FOXBORO - In 2001, one of the stories that personalized the September 11 attacks locally was that of Joe Andruzzi. The Patriots' guard was from Staten Island, New York and his three brothers - all New York City firefighters - were involved in the response. There was uncertainty, sadness, relief and mourning from Andruzzi that week. Earlier this week, the 11th anniversary of the attacks arrived and another Patriot from Staten Island, safety Steve Gregory, recalled the event with a story similar to Andruzzi's. His parents are both retired police officers in Brooklyn. "It's one of those days, it's so clear to remember," Gregory said Wednesday. "I was in college (at Syracuse)and I can just remember sitting in class when I heard about it and I went into a dining hall and there'sa TV there and there were hundreds of people just standing there watching in silence. "Nobody could believe what was going on and then, as we're watching it, the secondplane hit live. And then it was just crazy, man, people started screaming and running all over the place."Everyone, it seemed, knew someone at least tangentially involved in what was going on. Gregory knew many someones. "Up in Syracuse, a lot of people were from the City area, they had family and friends that were down there so there werereal personal relationships that a lot of people had up there in Syracuse," Gregory recalled. "The buildings came down and then my father went down to Ground Zero to help out. He was down there every day from the time the building went down for...a while. It was just a crazy time. You'd hear all the different stories of people on my block... The girl across the street from me, she might have been two years older than me, she was lost in one of the buildings, she had just gotten a job there. Family members, firefighters, all these different stories."Gregory's father, now retired from the force, got a call from Steve on Sunday. "I talked to him," said Gregory. "He watches the stuff when it's on TV and he's said to me, 'I don't even really want to watch it anymore because it brings back all those memories that were so horrible that day. Being down there and just trying to help out as much as you can and you see some horrific things.' Every year, to keep reliving that experience is hard I feel for him in that way." We seem a long way from the post-attacks unity we all experienced, I said to Gregory. "It's crazy how in that time of turmoil and the threat of terrorism, we all came together for that one cause just to stick together and be united as we should be," he agreed. "You wish that it could always be that way. There are so many people in the world, we'll never be truly united but if we could just try our best to understand that we are all one country, we all need to stick together and help each other out. That's the main goal of this country, right?"
Tom Brady’s legal team, including recent hire former US Solictor General Ted Olson, have been granted the extension they were seeking for the deadline to file for a rehearing in the Deflategate case.
Despite the NFL’s opposition - lawyers for the league requested Monday that the motion be denied - the court ruled Tuesday in favor of the NFLPA and Brady. They now have until May 23 to file the request for a rehearing or rehearing en banc with the Second Circuit Court of Appeals, which last week reinstated his four-game Deflategate suspension.
Once Team Brady makes the request, the court still has to agree to take up the case again. And while many legal experts speculate the odds of that happening are low, this case has continued to confound observers as it has played out.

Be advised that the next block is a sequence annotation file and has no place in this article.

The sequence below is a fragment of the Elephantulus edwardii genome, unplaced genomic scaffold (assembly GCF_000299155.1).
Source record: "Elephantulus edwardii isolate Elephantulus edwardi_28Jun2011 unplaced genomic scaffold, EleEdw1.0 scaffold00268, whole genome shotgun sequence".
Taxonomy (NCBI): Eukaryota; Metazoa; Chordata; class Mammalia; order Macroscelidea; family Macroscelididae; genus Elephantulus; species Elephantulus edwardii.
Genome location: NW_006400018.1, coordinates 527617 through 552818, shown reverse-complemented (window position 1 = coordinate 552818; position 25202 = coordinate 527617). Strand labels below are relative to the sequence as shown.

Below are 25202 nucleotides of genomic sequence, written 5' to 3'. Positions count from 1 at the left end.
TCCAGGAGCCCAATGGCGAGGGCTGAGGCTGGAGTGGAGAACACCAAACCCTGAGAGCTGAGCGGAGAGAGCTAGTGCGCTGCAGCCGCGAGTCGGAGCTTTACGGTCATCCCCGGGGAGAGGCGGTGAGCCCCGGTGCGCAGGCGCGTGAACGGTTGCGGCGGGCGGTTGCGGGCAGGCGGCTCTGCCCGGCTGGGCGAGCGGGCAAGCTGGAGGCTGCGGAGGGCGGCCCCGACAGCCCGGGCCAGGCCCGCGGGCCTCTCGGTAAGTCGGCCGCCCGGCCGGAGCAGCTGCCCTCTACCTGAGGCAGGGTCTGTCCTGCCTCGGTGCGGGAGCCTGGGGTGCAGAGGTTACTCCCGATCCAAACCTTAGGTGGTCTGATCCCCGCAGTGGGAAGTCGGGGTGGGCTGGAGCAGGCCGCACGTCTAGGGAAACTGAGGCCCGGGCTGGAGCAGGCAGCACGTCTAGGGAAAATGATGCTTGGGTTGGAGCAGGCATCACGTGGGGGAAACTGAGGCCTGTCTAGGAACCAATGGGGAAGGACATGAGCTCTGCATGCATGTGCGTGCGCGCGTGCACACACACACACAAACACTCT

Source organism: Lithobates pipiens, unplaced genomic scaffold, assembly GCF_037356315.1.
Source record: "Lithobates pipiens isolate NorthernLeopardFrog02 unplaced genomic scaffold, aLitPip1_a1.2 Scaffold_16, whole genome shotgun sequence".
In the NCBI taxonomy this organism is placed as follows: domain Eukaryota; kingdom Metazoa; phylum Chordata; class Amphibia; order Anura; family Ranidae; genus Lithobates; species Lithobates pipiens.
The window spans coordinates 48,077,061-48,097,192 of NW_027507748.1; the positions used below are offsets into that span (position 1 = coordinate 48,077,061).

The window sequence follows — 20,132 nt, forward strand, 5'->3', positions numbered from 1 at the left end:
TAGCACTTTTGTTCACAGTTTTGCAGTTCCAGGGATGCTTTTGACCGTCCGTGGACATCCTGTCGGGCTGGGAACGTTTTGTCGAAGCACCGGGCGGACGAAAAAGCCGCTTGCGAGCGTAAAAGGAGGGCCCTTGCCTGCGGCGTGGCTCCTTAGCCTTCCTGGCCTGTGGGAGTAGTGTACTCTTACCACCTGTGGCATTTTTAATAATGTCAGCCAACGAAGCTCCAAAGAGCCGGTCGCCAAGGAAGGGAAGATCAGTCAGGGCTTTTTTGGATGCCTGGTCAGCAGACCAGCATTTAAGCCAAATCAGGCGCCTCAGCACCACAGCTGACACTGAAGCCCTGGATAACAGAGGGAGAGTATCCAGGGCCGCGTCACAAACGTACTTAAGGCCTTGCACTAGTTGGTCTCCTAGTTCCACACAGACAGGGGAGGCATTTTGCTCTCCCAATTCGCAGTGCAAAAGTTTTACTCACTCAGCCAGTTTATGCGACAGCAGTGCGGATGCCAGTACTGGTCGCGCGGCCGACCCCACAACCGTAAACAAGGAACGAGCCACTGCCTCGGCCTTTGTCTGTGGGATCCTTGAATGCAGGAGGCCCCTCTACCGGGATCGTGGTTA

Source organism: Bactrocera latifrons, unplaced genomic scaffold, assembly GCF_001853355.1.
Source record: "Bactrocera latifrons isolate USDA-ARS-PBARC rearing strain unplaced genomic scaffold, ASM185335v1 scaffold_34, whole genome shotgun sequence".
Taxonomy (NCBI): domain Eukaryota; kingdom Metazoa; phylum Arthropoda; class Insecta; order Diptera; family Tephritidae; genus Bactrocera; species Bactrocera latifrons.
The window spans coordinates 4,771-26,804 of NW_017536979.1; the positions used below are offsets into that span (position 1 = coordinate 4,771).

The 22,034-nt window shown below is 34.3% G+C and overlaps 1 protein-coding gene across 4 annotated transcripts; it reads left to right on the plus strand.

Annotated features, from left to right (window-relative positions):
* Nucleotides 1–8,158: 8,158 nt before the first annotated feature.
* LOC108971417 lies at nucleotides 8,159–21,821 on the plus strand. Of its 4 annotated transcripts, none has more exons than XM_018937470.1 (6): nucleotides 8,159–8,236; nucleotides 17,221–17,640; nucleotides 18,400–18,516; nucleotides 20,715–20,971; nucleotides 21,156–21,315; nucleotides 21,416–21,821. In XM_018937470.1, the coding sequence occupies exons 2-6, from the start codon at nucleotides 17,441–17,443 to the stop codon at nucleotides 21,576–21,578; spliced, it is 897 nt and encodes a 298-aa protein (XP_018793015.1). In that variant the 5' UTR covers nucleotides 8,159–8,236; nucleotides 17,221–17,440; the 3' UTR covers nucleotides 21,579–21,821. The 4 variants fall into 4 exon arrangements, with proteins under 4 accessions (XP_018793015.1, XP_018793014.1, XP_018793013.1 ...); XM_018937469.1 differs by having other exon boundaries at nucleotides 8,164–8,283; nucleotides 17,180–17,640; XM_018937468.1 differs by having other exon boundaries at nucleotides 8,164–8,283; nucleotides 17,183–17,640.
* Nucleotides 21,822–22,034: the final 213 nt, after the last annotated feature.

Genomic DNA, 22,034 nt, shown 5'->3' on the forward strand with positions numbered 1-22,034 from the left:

Tony Massarotti says if the team thinks Jimmy Garoppolo has something, don’t trade him because Tom Brady has more time left than they thought.
UPDATE, 4:55 P.M. : Despite NFL opposition, the court rules for Tom Brady’s legal team and grant them until May 23 to file a request for rehearing.
It looks like the NFL is finally ready to put this whole Deflategate thing to bed. And now that it's won the most recent court decision, the sooner the better, it seems.
Tom Brady and the NFLPA requested a 14-day extension to file their petition for a rehearing in front of the entire Second Ciruit Court of Appeals, which would double the normal amount of time typically granted to request a rehearing.
But the league made a court filing on Monday saying "there is no need" for an extension beyond the normal 14-day window.
"The first pre-season game is just over three months away," wrote Paul Clement, co-lead counsel for the NFL. "Time remains of the essence."
Last week, the Second Circuit's three-judge panel ruled that Roger Goodell was within his rights as commissioner of the NFL to punish Brady with a four-game suspension due to Deflategate. As a result, district judge Richard Berman's initial decision on the case was overturned and Brady's suspension was reinstated.
Soon after the ruling was handed down, NFLPA spokesman George Atallah joined the Dan Patrick Show and explained that Brady and his team expected to have two weeks to put together its rehearing request. He did not, at that point, make reference to wanting extra time.
"I think the process now, we want to try to figure out and weigh all the options," Atallah said. "I think we'll do that in the next couple days. We have 14 days from the time of the decision to take any action or pursue any further appeal if we want, and I think we'll probably take up most of that time."
As soon as the request is filed, according to Pro Football Talk, it will act as a stay on Brady's suspension. That means he'll be eligible to play until a) the request is denied or b) the request is accepted, heard by the whole Second Circuit, and the ruling goes to the NFL.
If Option B is the scenario that plays out, it could take months, meaning it's possible Brady could play the entire 2016 season before a ruling comes down.